A COURT has ruled there was no miscarriage of justice in the case of Abdelbaset al-Megrahi, the only man convicted of the Lockerbie bombing 32 years ago.

The Court of Criminal Appeal has refused leave to appeal to the Supreme Court, but the family’s lawyer Aamer Anwar said they will now seek to appeal directly to the UK’s highest court.

Megrahi’s son said he had again been disappointed by the Scottish courts, but was determined to fulfil the promise he made to clear the name of his father, who died of cancer eight years ago.

“Today’s decision merely closes the shameful chapter on the Scottish justice which failed my father in the first place.

“I have now instructed our legal team to seek leave to appeal directly to the UK Supreme Court, which is the final court of appeal for my father’s case. It is time for a new Libya, but that will never happen until there is justice for those who died in Lockerbie.

“I regard my father Abdelbaset al-Megrahi as the 271st victim of Lockerbie. We now have a new democratic government and we look to them to support our legal team in their pursuit of justice.”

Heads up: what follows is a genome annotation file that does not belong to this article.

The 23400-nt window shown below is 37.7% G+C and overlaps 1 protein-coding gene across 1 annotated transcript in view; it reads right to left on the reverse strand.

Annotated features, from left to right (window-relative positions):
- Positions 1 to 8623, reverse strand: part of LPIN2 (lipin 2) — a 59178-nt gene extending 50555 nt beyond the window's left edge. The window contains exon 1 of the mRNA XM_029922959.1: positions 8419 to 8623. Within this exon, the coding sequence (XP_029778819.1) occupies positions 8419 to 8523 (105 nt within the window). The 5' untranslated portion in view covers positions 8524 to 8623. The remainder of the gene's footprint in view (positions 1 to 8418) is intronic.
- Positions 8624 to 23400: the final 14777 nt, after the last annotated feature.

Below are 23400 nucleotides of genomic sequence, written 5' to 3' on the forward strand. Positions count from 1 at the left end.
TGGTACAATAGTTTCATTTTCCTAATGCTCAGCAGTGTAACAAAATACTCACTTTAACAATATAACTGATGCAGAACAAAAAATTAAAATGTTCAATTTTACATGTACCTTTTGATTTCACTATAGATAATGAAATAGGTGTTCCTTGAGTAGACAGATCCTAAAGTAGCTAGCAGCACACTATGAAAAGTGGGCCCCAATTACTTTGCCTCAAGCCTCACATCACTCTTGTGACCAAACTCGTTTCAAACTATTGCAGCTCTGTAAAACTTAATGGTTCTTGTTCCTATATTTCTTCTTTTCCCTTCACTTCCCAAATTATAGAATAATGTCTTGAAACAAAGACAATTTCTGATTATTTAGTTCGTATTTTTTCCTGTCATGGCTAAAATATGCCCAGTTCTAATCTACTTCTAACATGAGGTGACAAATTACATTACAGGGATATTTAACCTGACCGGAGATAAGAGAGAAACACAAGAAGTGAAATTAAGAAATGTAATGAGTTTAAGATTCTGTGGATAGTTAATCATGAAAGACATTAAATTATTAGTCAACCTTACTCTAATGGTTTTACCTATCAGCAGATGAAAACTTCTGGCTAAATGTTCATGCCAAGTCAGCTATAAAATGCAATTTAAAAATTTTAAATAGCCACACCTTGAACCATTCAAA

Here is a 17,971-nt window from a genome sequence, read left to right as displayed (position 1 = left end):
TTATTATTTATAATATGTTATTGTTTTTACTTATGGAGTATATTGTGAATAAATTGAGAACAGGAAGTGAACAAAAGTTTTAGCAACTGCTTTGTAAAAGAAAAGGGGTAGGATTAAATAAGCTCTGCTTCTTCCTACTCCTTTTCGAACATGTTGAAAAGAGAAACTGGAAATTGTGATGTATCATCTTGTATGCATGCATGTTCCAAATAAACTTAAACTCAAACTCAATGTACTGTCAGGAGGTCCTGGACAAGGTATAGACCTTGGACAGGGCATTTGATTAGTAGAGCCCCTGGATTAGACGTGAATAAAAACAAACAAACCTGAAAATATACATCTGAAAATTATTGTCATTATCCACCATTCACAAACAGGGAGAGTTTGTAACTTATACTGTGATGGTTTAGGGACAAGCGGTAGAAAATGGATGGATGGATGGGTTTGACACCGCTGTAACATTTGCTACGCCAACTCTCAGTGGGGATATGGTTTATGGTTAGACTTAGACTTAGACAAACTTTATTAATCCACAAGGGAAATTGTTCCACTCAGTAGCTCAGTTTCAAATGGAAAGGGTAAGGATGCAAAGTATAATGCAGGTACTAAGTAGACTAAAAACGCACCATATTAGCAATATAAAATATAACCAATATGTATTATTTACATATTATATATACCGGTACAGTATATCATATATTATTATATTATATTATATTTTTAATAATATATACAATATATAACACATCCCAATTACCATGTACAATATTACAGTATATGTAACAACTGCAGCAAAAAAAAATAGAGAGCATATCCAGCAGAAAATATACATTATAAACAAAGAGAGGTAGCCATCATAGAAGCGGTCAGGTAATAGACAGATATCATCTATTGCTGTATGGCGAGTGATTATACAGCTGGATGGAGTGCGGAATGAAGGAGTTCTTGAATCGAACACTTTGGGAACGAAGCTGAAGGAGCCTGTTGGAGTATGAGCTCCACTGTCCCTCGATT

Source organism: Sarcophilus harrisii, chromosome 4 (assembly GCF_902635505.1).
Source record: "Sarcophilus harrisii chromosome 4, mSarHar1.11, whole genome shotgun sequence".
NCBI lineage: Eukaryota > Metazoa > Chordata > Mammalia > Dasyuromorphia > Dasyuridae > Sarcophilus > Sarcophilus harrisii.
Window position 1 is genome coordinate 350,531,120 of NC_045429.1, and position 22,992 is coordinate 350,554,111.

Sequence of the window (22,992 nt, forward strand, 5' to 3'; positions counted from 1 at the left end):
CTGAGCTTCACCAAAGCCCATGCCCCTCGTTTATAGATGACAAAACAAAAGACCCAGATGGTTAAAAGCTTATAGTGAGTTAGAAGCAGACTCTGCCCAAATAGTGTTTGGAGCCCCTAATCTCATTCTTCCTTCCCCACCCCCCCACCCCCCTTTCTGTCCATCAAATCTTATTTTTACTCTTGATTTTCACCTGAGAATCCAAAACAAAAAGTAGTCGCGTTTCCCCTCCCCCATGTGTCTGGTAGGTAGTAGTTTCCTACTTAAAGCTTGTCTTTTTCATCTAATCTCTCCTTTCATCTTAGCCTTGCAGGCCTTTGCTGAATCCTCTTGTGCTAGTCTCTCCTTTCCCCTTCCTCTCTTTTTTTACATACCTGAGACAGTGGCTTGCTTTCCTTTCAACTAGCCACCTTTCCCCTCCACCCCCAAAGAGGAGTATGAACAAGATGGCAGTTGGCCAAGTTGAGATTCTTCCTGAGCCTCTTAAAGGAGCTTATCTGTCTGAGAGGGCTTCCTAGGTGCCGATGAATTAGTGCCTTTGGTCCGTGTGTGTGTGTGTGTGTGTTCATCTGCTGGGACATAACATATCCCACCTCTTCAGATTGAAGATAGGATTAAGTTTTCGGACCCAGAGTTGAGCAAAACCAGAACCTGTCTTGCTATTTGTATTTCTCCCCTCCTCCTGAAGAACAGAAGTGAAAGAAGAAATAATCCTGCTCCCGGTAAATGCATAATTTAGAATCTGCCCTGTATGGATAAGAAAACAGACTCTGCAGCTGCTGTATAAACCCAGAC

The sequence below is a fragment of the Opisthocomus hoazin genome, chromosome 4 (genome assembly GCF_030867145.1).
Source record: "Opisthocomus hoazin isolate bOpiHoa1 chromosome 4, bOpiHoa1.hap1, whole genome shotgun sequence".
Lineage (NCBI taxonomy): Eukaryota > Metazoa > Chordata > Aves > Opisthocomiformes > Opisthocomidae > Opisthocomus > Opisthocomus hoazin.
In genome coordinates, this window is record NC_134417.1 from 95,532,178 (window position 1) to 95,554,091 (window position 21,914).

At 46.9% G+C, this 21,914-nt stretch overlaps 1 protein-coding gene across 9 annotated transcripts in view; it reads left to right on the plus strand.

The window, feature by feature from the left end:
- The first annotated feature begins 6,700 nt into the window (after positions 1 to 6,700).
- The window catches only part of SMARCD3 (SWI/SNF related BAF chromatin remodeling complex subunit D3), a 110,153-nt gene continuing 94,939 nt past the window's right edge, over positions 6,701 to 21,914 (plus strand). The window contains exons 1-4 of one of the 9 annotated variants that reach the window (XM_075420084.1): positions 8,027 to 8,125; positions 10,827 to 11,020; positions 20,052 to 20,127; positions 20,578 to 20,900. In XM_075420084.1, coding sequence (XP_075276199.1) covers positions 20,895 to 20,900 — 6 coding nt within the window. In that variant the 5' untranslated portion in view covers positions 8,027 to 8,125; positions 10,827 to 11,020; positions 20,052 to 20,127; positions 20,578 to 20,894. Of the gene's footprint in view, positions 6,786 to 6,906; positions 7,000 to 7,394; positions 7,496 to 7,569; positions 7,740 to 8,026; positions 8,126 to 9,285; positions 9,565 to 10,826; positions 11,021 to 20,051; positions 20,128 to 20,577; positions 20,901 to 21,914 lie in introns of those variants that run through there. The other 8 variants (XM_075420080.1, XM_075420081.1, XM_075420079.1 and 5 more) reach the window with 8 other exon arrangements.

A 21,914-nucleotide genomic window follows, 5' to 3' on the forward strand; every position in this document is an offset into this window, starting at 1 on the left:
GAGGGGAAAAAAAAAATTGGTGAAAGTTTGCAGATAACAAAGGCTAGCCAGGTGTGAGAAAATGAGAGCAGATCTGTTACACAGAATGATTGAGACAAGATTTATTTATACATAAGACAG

Anwar said the appeal against legal arguments related to two challenges to the conviction. The first – that no reasonable jury properly directed could have convicted Megrahi on the evidence led – as it focused on that of Tony Gauci, the Maltese shopkeeper who said Megrahi had bought from him clothing put in a suitcase containing the bomb that was planted on the plane.

The second was a failure to disclose information to the defence which led to an unfair trial and thus a miscarriage of justice. This related to Gauci’s identification of Megrahi.

He added: “I have no doubt that the new democratic Libyan government headed by Abdul Hamid Dabaiba will support this final appeal for justice on behalf of the al-Megrahi family and help in our efforts to prove the innocence of Libya and its people.”